Filters for Dummies

This is a discussion on Filters for Dummies within the Filters forums, part of the Photography Tips category; Hello all, newbie here with a typical newbie question. I have recently entered the world of proper photography having purchased my first dSLR and although ...


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  1. #1

    Join Date
    Nov 2008
    Location
    Sheffield, England
    Posts
    1
    PHOTO EDITING OK
    Hello all, newbie here with a typical newbie question.

    I have recently entered the world of proper photography having purchased my first dSLR and although I am very impressed with the results, which are worlds apart from what I used to take with my digital compact, I feel I am still not achieving the clarity and richness that I see others achieving when I look through sites like this. I know I am only using the stock lens so I can't expect miracles, but from what I can gather I can improve my results through the use of filters. Unfortunately that is all I know about filters, so can anyone recommend what type of filters to use in typical circumstances?

    I am very fond of portrait work, indoor & out, animal & human, so anything that can enhance skin tones and reduce background interference would be nice. I also appreciate using perspective, like looking down a long railing or wall, not sure if a filter could help with that really? I also enjoy outdoor scenery photos, but living in England my enemy is cloudy skies, so even in July/August I am getting white skies, so any filters that would help there would also be nice.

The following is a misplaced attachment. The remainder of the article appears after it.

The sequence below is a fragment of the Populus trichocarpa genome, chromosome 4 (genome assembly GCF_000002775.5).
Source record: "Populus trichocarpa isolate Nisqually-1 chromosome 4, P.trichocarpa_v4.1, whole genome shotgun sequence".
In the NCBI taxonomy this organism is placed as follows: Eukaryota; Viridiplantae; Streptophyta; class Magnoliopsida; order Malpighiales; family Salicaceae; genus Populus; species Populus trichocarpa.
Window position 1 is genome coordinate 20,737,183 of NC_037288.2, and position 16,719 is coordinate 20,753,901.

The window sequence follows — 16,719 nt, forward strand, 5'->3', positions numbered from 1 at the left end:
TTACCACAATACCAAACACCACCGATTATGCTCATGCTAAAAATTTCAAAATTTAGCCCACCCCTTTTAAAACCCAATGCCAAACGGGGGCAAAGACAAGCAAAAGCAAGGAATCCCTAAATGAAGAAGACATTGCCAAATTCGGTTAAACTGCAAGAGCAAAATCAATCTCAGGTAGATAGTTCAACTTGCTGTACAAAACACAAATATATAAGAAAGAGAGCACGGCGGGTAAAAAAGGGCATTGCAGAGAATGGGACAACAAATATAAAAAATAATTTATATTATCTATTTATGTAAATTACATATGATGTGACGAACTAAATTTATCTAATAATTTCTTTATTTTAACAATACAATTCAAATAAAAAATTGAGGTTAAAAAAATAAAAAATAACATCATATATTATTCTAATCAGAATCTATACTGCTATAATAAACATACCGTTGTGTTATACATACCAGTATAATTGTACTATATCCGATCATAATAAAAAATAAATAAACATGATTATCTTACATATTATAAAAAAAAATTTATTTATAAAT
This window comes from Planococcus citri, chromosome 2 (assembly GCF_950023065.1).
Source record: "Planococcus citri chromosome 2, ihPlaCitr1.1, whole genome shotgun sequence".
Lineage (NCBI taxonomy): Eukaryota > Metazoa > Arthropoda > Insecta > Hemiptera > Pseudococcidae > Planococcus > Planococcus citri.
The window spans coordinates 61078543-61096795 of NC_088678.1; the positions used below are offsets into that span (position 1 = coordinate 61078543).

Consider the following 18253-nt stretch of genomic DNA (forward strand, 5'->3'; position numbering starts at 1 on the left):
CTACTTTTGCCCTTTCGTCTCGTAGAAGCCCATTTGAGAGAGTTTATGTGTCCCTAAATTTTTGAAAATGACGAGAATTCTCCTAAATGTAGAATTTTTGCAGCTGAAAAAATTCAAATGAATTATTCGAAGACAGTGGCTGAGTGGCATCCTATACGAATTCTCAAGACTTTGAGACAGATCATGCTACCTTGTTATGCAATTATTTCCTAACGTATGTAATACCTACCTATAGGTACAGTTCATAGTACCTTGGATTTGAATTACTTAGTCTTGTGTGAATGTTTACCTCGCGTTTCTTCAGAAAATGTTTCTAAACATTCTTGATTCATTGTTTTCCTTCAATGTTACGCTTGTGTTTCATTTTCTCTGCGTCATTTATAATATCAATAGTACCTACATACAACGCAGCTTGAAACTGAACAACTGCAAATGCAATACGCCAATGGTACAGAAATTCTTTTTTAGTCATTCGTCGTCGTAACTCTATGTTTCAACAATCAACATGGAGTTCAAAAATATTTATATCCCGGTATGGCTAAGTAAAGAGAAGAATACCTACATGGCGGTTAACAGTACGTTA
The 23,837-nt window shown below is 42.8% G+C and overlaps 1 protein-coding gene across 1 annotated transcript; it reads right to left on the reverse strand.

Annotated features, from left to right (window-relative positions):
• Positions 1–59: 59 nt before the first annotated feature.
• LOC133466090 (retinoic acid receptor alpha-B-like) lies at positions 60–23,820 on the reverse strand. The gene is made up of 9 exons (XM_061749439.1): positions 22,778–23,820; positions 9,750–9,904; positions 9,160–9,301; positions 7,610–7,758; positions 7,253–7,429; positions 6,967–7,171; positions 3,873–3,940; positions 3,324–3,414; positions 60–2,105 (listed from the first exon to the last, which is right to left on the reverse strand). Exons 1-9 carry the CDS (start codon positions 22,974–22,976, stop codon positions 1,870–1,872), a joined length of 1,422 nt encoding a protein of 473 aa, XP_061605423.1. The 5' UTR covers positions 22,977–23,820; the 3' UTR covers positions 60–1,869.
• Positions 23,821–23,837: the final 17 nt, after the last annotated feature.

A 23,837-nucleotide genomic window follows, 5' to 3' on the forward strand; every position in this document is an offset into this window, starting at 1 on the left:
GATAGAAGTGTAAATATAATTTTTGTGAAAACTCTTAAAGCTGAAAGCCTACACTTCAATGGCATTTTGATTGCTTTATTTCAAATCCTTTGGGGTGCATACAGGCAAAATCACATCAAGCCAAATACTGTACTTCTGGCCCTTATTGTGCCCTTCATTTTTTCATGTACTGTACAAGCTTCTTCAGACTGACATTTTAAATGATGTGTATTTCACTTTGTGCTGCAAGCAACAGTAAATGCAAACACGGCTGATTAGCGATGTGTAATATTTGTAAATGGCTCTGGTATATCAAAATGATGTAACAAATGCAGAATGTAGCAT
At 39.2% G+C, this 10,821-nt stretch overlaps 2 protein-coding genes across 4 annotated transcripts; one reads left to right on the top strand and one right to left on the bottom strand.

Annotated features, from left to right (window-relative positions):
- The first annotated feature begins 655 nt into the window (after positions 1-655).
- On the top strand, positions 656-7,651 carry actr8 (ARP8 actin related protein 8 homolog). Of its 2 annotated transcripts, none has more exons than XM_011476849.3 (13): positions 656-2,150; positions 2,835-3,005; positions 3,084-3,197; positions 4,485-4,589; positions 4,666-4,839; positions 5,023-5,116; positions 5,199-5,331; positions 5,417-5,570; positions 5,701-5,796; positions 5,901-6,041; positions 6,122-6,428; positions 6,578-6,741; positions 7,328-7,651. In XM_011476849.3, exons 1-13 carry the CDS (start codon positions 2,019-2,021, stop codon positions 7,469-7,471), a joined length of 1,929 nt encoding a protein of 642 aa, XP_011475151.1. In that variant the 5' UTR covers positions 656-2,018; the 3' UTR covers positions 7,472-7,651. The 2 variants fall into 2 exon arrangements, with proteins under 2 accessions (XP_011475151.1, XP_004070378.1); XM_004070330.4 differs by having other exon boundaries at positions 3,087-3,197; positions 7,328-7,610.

I guess I'm looking for a beginners guide to filters and what I should get to start me out, and general advise would be greatly appreciated.

    Many thanks,

    James


  • #2

    Join Date
    Jul 2008
    Location
    Jersey, Great Britain.
    Posts
    330
    PHOTO EDITING NOT OK
    The only filters I find are of any real use are neutral density filters, and polarisers.

    Quality lenses are already coated with various magical substances, and putting a cheap UV filter on the end will degrade image quality, for example by causing internal reflections.

    Filters which enhance skin tones are old school now, these things can be done when you edit the photo.

    The best portraits are created by either finding some nice natural light, or by manipulating light, by using flashes, etc.

    If you want to reduce the effect of clutter in the background, use a wide aperture setting and/or long focal length, which will put the background in soft focus.
    My photo blog
    I use a Canon EOS 40D + various lenses.


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